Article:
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New Jersey’s accent voted no. 1 least desirable in the US – new study

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the staff of the Ridgewood blog

Ridgewood NJ, research by Preply, an accent classes provider, conducted a study on U.S. accents, and the New Jersey accent stood out, though perhaps not for the reasons Jersey natives might hope.

The Jersey accent, recognizable for turning “water” into “wooder” and making—even the calmest conversation—sound like a lively debate at the family dinner table, has unquestionably made its mark. In the composition of American accents, it’s the bold, high-tempo solo that you can’t ignore—catchy, distinctive, and unforgettable.

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The study rounded up the country’s accents, and New Jersey’s unique dialect strutted straight to the top…of the list of ‘least desirable’ accents. Its high volume, nasal tones, and fifth-gear speed seem to come off as “a bit much” to some, earning it the position of America’s blue cheese of accents—loud, punchy, and a bit of an acquired taste.

Despite this, every Jersey native knows that their dialect is a badge of pride: it’s sure to turn heads, start conversations, and never, ever blend into the background.

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NEWARK, NJ – NOVEMBER 14: Sen. Robert ‘Bob’ Menendez (D-NJ) departs federal court, November 14, 2017 in Newark, New Jersey. The jury continues to deliberate in his corruption trial. (Drew Angerer/Getty Images)
Bob Hugin, a Republican candidate running in next week’s New Jersey primary election for U.S. Senate, talks with constituents during the Monmouth GOP Super Saturday campaign drive, Saturday, June 2, 2018, in Colts Neck, N.J. This year’s race for a U.S. Senate seat from New Jersey won’t start officially until after the Democratic and Republican primaries on Tuesday, June 5. But already incumbent Democratic Sen. Menendez and Hugin are hurling insults at one another in what will be New Jersey’s only statewide contest this fall and an arena in the national fight for control of the narrowly divided Senate. (AP Photo/Julio Cortez)

As evidenced by the study, the three least appealing accents include:

  • New Jerseyan (New Jersey): Known for strong vowels and unique persona, many listeners perceive it as nasal, fast-paced, or brash.
  • Mid-Atlantic: Its inflection gathers both acclaim (clear, transatlantic quality) and criticism (viewed as feigned), and it isn’t geographically localized.
  • Southern Ohioan (Southern Ohio): Defined by a bland, flat tone, which may be perceived as boring.

As specified by the study, the top three desired U.S. accents and their enticing elements are:

  • Southern: This accent, due to its peaceful, lyrical vowels, carries the charm and hospitality of the South, making it warm and welcoming.
  • Western: The serene, clear tone, reminiscent of the relaxed Western U.S. lifestyle
  • Cajun: A colorful and standalone blend of French and English forms the Cajun accent’s uniqueness.

From least to most desirable regional accents in the U.S., here is the complete ranking:


  1. New Jerseyan
  2. Mid-Atlantic
  3. Southern Ohioan
  4. New Yorker
  5. Chicagoan
  6. Long Islander
  7. Philadelphian
  8. Floridian
  9. Pacific Northwesterner
  10. Yooper
  11. Upper Midwesterner
  12. Southern Californian
  13. Chicano
  14. Alabamian
  15. Mainer
  16. Appalachian
  17. Bostonian
  18. Georgian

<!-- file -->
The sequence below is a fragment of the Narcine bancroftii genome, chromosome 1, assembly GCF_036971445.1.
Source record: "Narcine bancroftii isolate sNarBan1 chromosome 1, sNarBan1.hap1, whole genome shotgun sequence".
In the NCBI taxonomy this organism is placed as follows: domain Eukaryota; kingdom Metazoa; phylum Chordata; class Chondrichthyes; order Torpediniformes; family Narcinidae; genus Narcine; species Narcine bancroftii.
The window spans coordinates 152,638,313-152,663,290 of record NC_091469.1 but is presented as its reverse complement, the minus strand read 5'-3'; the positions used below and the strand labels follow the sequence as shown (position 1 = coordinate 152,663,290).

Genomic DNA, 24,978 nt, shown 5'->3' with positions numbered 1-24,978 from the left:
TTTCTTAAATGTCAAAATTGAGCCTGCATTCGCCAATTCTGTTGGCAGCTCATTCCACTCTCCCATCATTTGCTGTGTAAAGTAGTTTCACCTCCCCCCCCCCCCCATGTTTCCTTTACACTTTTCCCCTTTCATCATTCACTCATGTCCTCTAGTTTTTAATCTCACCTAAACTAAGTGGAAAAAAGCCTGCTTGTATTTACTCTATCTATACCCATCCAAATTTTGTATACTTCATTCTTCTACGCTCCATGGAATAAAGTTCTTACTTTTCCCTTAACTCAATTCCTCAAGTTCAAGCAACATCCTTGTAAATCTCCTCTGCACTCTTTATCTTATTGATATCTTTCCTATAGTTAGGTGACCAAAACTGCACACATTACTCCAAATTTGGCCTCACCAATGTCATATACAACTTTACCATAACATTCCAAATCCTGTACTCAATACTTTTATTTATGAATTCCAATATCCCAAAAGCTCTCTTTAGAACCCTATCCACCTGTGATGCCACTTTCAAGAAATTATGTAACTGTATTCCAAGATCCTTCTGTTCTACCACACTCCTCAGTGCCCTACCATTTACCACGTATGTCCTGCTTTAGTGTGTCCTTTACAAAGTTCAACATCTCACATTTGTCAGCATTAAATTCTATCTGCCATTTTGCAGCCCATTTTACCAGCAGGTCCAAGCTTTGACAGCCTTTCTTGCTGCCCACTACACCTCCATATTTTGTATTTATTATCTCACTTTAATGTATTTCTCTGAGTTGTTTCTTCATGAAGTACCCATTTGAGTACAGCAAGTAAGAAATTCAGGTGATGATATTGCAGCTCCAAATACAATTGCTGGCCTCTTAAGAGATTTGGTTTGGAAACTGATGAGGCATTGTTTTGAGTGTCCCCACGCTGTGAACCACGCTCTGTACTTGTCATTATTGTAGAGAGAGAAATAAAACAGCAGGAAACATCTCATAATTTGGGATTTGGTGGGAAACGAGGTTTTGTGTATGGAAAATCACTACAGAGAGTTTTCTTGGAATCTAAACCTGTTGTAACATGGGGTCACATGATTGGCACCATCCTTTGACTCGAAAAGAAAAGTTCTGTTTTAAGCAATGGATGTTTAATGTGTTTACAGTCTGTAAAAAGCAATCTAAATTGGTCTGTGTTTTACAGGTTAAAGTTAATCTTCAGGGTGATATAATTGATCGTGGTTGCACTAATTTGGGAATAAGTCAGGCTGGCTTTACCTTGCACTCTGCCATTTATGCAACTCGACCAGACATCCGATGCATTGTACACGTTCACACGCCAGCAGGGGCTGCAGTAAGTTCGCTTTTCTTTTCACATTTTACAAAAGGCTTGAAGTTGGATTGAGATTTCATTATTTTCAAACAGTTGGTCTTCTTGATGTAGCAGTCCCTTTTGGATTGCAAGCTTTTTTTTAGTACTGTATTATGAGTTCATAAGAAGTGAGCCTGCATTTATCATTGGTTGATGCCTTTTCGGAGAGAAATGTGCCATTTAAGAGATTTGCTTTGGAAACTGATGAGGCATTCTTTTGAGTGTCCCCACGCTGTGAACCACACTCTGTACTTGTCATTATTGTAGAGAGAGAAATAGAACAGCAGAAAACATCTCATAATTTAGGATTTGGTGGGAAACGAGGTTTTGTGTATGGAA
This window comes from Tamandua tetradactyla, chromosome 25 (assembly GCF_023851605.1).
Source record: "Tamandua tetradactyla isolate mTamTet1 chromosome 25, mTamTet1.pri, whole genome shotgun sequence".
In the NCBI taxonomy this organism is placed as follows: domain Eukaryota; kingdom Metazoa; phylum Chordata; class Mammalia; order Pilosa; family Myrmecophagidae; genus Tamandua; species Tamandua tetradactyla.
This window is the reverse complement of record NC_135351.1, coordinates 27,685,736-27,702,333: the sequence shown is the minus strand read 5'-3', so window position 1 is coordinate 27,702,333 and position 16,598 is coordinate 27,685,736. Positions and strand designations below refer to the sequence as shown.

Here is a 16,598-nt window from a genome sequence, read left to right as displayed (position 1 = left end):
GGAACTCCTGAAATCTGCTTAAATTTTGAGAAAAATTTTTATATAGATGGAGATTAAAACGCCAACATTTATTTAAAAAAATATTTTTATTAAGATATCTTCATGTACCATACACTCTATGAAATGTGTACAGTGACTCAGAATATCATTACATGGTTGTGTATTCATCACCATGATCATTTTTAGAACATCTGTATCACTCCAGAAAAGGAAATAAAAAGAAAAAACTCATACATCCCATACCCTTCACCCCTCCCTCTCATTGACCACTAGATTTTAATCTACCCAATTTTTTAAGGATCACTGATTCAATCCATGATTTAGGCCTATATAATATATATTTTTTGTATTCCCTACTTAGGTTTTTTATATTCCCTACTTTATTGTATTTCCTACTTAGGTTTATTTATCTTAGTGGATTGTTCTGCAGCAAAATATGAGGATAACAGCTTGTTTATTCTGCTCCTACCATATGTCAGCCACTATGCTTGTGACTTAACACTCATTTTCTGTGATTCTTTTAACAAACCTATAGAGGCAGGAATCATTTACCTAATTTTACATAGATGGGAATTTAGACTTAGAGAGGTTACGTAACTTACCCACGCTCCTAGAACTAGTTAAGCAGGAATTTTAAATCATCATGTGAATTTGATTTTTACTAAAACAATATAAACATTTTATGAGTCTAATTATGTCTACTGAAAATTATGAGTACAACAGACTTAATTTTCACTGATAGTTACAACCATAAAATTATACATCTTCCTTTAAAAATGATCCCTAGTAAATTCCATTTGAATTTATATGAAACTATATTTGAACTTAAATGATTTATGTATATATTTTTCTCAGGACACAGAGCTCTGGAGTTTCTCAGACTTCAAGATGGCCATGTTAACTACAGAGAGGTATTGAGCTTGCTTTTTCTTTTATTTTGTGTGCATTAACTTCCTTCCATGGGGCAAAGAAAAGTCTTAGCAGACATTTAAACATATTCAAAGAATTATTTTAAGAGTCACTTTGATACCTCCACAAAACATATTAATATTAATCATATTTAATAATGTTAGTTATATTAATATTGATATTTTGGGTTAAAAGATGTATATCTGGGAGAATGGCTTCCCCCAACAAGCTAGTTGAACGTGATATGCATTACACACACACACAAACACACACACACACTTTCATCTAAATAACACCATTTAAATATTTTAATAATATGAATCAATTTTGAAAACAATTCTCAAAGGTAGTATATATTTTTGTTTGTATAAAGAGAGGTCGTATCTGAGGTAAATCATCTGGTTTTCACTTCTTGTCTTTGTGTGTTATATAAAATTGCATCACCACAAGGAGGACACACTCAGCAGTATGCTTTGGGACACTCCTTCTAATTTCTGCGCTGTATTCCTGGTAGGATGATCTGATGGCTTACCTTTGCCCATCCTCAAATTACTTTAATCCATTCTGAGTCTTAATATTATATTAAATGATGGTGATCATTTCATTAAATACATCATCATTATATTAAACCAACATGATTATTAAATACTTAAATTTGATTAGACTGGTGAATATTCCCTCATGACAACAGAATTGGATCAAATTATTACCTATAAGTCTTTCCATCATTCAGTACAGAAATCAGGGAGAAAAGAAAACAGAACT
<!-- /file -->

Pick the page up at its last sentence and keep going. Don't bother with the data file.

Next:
19. Geechee
  20. Texan
  21. Hawaiian
  22. Cajun
  23. Western
  24. Southern

Check the complete dataset for a detailed breakdown of the accents’ specific features and perks:

Learn more about Preply here.


Preply’s ranking of accents results from meticulous research, drawing from four reputable sources: WordTips Research, YouGov Accents Study, Language Attitudes to Speech Study, and a Thrillist article. This ensures the credibility and accuracy of our findings.

WordTips applied an AI algorithm to analyze 528,612 Twitter posts on 165 accents to derive related positivity rates. YouGov shed light on the general perception of accents, studying their attractiveness and prominence. The Language Attitudes to Speech Study explored linguistic ‘correctness’ and ‘pleasantness,’ aligning accents with factors like sophistication and likability. The Thrillist article furnished an informal ranking, accompanied by accent descriptions, examples, and famous personalities.

Combining insights from these sources, a nuanced image of accent desirability emerged, with an unavoidable degree of subjectivity integrated due to the nature of these sources.

Preply is an online language learning marketplace connecting over 32,000 tutors teaching 50 languages to hundreds of thousands of learners in 180 countries worldwide. The company was founded by a Ukrainian team in 2012. The team now has members from 30 countries across Europe, the US, Africa, Asia, and Latin America. Learn more about Preply here.


9 thoughts on “New Jersey’s accent voted no. 1 least desirable in the US – new study

  1. How is Baaastin not number 1?

  2. In the Navy, on a combatant ship, worked for a Master Chief who had the most mellifluous South Carolinian accent–every guy in the ship’s crew would work like a sled dog to do whatever he wanted done.

  3. People who don’t like our accent can “blank” off!

  4. If you don’t like our “said” accent and attitude, FO and don’t visit our state

    1. Stay classy NJ!

  5. …clearly based on the accent South of Route 4

    1. That ship sailed a long time ago

  6. Taylor Ham.

  7. What total B.S. People are brainwashed by endless Jersey jokes and mockery in the media, none of it deserved.

    Personally I cannot stand Southern or Western accents. It’s all irrelevant anyway.

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